Using Positive Reinforcement

Just as ABA can be used to recognize behaviors that need correcting, it can also be used in sports to address positive behavior reinforcement. A report published with the Association for Behavior Analysis International noted how behavioral intervention was effectively used to improve tackling skills for members of a high school football team. The positive reinforcement involved providing stickers for players to put on their helmets.

Applying and Absorbing Feedback

Similar to individuals or students with autism who are exhibiting negative behaviors, ABA therapists can help intervene and provide feedback to athletes about identifiable poor behaviors. In one applied behavior analysis example, a study by the Association for Behavior Analysis International noted how this was effectively used to improve the skills and performance for four female gymnasts.

Incorporating Mental Imagery

ABA therapists can help athletes achieve their goals by teaching them how to employ effective mental imaging techniques, which can help reinforce positive behaviors. This could include vicarious modeling, where athletes imagine themselves exercising or achieving a specific sports goal. This technique was reported in an article by the Journal of Sport and Health Science involving physical activity behavior in adolescent girls.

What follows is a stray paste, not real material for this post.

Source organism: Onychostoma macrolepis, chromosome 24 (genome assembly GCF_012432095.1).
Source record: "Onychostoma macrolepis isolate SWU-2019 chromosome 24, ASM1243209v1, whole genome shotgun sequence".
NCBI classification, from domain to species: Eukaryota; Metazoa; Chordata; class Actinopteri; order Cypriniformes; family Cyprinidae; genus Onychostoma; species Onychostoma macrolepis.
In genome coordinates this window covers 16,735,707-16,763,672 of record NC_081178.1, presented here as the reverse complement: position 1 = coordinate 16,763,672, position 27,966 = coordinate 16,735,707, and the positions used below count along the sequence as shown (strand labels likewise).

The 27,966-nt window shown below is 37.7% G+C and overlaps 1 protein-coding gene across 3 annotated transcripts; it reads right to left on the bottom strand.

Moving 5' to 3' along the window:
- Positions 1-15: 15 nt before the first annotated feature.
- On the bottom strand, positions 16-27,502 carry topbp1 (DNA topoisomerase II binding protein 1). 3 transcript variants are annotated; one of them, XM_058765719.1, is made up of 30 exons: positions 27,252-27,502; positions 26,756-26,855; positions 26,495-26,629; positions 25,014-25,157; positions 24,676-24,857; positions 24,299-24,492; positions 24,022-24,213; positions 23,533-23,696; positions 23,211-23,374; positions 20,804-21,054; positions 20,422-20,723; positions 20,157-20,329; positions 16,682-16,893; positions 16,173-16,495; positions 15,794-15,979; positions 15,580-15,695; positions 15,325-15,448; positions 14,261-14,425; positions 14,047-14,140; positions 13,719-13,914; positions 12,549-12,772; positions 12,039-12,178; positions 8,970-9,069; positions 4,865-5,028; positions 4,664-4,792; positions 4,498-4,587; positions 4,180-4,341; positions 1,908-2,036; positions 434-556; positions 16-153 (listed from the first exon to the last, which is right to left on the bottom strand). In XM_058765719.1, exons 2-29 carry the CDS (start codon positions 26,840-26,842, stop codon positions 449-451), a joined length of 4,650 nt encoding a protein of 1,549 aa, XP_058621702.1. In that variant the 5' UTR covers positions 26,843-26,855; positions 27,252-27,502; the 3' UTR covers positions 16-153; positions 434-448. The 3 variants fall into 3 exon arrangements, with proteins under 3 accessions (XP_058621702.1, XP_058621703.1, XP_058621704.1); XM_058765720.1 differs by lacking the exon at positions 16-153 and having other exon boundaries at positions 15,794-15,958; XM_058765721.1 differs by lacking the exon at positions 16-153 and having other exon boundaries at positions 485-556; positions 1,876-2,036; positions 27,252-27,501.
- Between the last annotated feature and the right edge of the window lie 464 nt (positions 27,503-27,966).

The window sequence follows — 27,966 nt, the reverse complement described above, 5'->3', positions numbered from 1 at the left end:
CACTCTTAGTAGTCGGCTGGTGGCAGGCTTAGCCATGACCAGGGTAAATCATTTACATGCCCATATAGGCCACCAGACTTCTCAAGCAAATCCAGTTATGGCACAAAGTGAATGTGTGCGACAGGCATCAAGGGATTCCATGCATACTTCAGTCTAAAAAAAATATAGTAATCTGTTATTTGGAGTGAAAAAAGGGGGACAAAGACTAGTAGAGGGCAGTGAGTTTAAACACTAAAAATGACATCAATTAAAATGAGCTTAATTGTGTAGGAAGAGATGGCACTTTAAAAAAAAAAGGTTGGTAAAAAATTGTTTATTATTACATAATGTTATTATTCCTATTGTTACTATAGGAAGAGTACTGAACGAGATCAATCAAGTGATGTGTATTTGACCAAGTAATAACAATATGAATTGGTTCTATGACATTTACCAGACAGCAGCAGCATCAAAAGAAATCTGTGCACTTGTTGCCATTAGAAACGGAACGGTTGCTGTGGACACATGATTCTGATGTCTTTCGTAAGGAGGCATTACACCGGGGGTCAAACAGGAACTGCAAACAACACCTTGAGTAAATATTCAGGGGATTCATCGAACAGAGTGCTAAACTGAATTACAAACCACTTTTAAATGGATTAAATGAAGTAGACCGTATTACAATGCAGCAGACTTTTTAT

Identifying and Adjusting Conditions

For athletes, this can include recognizing present behaviors and outside conditions, and adjusting or adapting to them as necessary to achieve goals. For example, Behavioral Science in the 21st Century describes a UFC fighter who recognized outside conditions that might impair her performance. She identified conditions like a venue not playing proper fight music and the verbal taunts of her opponents. She was then subsequently able to adjust to these influences and reduce their effect on her.

Applied Behavior Analysis Examples for Workplaces and Organizations

One form of applied behavior analysis is called organizational behavior management (OBM), which applies ABA practices to workplaces and organizations to help improve individual and group performances and goals. Here are some examples of how OBM may be applied to workplaces.

Identifying Variables Affecting Target Performance